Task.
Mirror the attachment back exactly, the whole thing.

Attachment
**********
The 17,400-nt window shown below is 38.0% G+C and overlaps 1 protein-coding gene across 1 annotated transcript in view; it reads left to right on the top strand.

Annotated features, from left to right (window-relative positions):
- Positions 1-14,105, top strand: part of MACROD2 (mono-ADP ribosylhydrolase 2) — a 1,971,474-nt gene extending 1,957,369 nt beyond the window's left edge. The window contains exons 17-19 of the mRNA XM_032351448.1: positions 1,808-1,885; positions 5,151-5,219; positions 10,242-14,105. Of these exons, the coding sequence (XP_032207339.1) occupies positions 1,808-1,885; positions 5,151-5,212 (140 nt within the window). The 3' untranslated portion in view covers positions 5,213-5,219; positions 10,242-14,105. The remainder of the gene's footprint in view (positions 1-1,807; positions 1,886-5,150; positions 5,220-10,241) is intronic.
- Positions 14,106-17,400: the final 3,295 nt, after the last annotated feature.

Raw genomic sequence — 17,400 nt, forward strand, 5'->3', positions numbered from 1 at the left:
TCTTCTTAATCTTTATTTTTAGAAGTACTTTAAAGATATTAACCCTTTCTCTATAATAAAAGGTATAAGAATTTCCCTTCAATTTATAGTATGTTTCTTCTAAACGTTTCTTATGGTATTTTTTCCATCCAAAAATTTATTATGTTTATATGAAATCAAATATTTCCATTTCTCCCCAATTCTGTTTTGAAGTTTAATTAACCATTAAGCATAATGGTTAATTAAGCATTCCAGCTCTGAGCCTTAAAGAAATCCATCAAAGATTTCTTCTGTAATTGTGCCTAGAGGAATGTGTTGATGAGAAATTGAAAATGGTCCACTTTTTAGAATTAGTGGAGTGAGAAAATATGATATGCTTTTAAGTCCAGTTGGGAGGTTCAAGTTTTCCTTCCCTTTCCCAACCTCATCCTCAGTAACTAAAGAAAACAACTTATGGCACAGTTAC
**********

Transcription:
The 17,400-nt window shown below is 38.0% G+C and overlaps 1 protein-coding gene across 1 annotated transcript in view; it reads left to right on the top strand.

Annotated features, from left to right (window-relative positions):
- Positions 1-14,105, top strand: part of MACROD2 (mono-ADP ribosylhydrolase 2) — a 1,971,474-nt gene extending 1,957,369 nt beyond the window's left edge. The window contains exons 17-19 of the mRNA XM_032351448.1: positions 1,808-1,885; positions 5,151-5,219; positions 10,242-14,105. Of these exons, the coding sequence (XP_032207339.1) occupies positions 1,808-1,885; positions 5,151-5,212 (140 nt within the window). The 3' untranslated portion in view covers positions 5,213-5,219; positions 10,242-14,105. The remainder of the gene's footprint in view (positions 1-1,807; positions 1,886-5,150; positions 5,220-10,241) is intronic.
- Positions 14,106-17,400: the final 3,295 nt, after the last annotated feature.

Raw genomic sequence — 17,400 nt, forward strand, 5'->3', positions numbered from 1 at the left:
TCTTCTTAATCTTTATTTTTAGAAGTACTTTAAAGATATTAACCCTTTCTCTATAATAAAAGGTATAAGAATTTCCCTTCAATTTATAGTATGTTTCTTCTAAACGTTTCTTATGGTATTTTTTCCATCCAAAAATTTATTATGTTTATATGAAATCAAATATTTCCATTTCTCCCCAATTCTGTTTTGAAGTTTAATTAACCATTAAGCATAATGGTTAATTAAGCATTCCAGCTCTGAGCCTTAAAGAAATCCATCAAAGATTTCTTCTGTAATTGTGCCTAGAGGAATGTGTTGATGAGAAATTGAAAATGGTCCACTTTTTAGAATTAGTGGAGTGAGAAAATATGATATGCTTTTAAGTCCAGTTGGGAGGTTCAAGTTTTCCTTCCCTTTCCCAACCTCATCCTCAGTAACTAAAGAAAACAACTTATGGCACAGTTAC